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A visit to Petaluma’s iconic Mario and John’s Tavern

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The unobtrusive little tavern on D St. seems a little different than it did when Mario and John Figone first put their name on it 72 years ago. For one thing, the place now has big windows. For another, the bar opens at 3 p.m. these days, as opposed to 8 a.m., its opening time for decades.

The large double doors that serve as the entry point to Mario & John’s, however, are more-or-less exactly as they’ve always been — windowless, unadorned, and slightly-imposing, for years allowing casual passersby to imagine that the interior of the place must be dark, cramped, and secretive — a private place for private drinkers. Perhaps the kind of place that the character Nick describes in “It’s a Wonderful Life” when he says, “We serve hard drinks in here for men who want to get drunk fast and we don’t need any characters around to give the joint atmosphere.”

If any of that were ever the case at Mario and John’s, those days are long gone.

On a Friday afternoon in late June, around 5:30 p.m., there are about a dozen folks present, some at the bar, some scattered here and there throughout the place, many near the windows, some availing themselves of the pool table or shuffleboard. The interior is clean, spacious and uncluttered, those big, new windows allowing plenty of light inside, on this still sunny summer day. The 375 bottles on display behind the bar are like a kaleidoscope of color, reflecting the light of the tavern’s original hanging lamps.

“See all of these old Jim Beam decanters?” asks Danny Ojinaga, Mario & John’s Beverage Director (aka bartender), gesturing to a row of ornate antique bottles on top of the high shelf. “Most of those were here for years, from back when the original owners had the place, though a few of them have been donated by old customers and neighbors.”

Tucked into a residential neighborhood a block off of Washington St., Mario & John’s is an iconic slice of Petaluma history, a throwback to the days when most neighborhoods had their own corner bar. At one point, over half-a-century ago, the brothers Figone owned and operated Mario & John’s, an adjoining grocery store and barber shop, and the nursery across the street. John passed away many years ago, and Mario died in 2010, by which point the grocery was gone, allowing the bar to expand. The building is now owned by Mario’s sons Donnie and John, who sold the bar business to Micah Porter and Nicholas Diego about five years ago.

Ojinaga was brought in from the beginning, and he’s become an integral fixture at Mario & John’s ever since.

“I admit I never used to come in here before,” says Ojinaga. “It seemed like, I don’t know, a place for regulars, for the cats who’d lived in this neighborhood for years. But the neighborhood has changed, and now the bar has changed with it. People who come in here today are almost always surprised. It’s hilarious. People will walk in and say, ‘I didn’t expect this place to be so nice. I thought it would be more of a dive!’ It’s crazy.”

Ojinaga explains that in terms of trends and labels, the management simply considers Mario and John’s to be a neighborhood bar specializing in craft cocktails. To that end, the wine and beer list has a large number of Sonoma County labels, and the enormous shelf features a number of spirits made right here in Petaluma, including gin from Griffo Distillery.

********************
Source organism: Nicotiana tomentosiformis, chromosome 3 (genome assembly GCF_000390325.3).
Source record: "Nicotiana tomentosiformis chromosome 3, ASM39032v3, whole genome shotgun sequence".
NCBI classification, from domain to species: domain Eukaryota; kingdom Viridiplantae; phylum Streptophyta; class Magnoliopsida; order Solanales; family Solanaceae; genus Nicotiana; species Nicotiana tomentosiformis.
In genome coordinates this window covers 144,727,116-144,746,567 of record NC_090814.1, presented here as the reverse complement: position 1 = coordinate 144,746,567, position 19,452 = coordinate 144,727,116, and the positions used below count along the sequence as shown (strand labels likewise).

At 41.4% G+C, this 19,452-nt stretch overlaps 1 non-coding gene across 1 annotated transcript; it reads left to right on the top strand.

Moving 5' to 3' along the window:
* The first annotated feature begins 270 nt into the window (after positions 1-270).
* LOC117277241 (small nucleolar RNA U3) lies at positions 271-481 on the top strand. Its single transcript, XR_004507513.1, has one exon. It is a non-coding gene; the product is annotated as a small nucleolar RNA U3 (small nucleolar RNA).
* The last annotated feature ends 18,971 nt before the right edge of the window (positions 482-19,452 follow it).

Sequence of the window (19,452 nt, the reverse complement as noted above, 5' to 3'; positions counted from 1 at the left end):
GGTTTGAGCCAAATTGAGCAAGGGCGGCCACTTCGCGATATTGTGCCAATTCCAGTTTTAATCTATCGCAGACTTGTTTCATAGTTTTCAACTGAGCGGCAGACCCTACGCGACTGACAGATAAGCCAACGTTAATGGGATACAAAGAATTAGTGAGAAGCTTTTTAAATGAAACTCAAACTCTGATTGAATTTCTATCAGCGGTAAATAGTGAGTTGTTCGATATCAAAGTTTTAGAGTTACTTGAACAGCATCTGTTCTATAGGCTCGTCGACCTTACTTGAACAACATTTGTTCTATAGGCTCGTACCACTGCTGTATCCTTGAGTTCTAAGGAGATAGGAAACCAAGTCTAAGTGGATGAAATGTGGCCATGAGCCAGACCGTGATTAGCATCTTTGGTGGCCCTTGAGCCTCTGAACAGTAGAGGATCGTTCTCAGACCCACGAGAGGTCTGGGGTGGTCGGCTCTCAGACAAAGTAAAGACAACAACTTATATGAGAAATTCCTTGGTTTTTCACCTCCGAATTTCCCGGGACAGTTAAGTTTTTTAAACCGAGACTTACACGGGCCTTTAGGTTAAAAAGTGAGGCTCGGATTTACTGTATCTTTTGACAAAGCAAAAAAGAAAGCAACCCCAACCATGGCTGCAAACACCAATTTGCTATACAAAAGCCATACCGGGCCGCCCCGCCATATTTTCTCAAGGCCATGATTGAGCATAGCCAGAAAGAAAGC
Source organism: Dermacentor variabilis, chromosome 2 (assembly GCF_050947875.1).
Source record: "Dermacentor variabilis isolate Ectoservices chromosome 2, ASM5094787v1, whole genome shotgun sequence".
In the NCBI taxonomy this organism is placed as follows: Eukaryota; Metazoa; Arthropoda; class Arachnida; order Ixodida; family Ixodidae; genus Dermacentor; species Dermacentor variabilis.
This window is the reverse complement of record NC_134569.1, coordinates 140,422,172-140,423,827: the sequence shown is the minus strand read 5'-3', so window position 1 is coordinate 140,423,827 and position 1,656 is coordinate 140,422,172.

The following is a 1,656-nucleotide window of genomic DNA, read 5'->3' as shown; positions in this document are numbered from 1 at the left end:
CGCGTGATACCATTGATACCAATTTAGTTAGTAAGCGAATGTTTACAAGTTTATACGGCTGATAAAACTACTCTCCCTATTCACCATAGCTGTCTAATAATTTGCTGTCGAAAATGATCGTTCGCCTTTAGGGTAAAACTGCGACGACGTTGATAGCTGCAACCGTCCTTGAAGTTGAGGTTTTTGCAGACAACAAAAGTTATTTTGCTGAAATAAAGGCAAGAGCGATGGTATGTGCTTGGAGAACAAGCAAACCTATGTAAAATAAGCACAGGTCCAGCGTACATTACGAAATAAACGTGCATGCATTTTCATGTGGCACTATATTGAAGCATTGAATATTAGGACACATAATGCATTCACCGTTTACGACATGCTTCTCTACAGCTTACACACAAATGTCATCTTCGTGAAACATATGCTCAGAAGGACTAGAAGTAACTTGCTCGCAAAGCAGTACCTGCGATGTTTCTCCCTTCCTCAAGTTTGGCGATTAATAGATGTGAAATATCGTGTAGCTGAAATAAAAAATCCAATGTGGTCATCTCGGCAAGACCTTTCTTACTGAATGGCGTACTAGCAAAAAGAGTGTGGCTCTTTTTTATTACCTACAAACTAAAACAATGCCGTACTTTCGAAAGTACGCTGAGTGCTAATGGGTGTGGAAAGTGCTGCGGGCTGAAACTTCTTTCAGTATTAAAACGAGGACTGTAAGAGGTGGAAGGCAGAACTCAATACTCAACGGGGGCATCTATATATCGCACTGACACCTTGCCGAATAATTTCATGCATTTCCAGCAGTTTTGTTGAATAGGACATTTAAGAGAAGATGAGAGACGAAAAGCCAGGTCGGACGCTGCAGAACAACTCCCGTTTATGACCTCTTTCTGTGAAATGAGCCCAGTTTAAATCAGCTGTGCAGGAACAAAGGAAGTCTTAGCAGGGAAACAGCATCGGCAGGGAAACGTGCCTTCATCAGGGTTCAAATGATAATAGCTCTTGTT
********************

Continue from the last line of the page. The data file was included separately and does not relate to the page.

“We’re really not a dive bar, though we embrace the dive bar history of this establishment,” allows Ojinaga. “We just hold a certain historical integrity. Some people use the ‘hipster’ label for what the place has become, and that’s okay, too - but we basically just consider ourselves a bar for anyone between 21 and 90 years old, and beyond.”

Pointing to couple sitting at a nearby table, he says, “Check it out. Right now, we’ve got some older cats over here,” and indicating a group of twenty-somethings at the pool table, he adds, “And these other cats are young professionals. We’ve got lots of both here, and some young hipster kids, and some neighborhood folks, and everything in between.”

As for the drinks he spends his evenings creating, Ojinaga is proud of the tavern’s reputation for well-made cocktails.

“The whole ‘Cocktail Revolution’ thing has been happening, right?” he says. “Now everybody who used to drink beer or wine or shots have been exposed to what cocktails are, and a lot of these young cats are starting to experiment with drinking the old classics. It’s an interesting time to be a bartender.”

Should someone not know what they want to drink, exactly, Ojinaga says with a grin, all you have to do is name an ingredient or two and the kind of mood you’re in, and the bartender on duty will tailor-make a drink for you, right on the spot.

“I love it,” he says of the evolution toward quality drinks that has transformed the bar-and-tavern industry like some sort of an alcohol-enthused social movement. “I started doing this 20 years ago, in the days when bars served crappy sweet-and-sour mix, and everything was Malibu and Midori, and you didn’t see a lot of crafts spirits on the market,” he says. “Now, we’ve got all kinds great spirits out there, and the cats who come in here want really great ingredients in their drinks.”

As if on cue, a newcomer take a seat, and asks Ojinaga to improvise a drink.

“Something summery, but not too summery,” the customer says. “A little sweet, but not too sweet. Strong, but not too strong.”

As he steps off to assemble his sweet, strong and summery cocktail components, Ojinaga’s grin returns.

“Like I said,” he nods, “it’s an interesting time to be in the cocktail business.”

(To contact Community Editor David Templeton, write him at david.templeton@arguscourier or call 707-776-8462)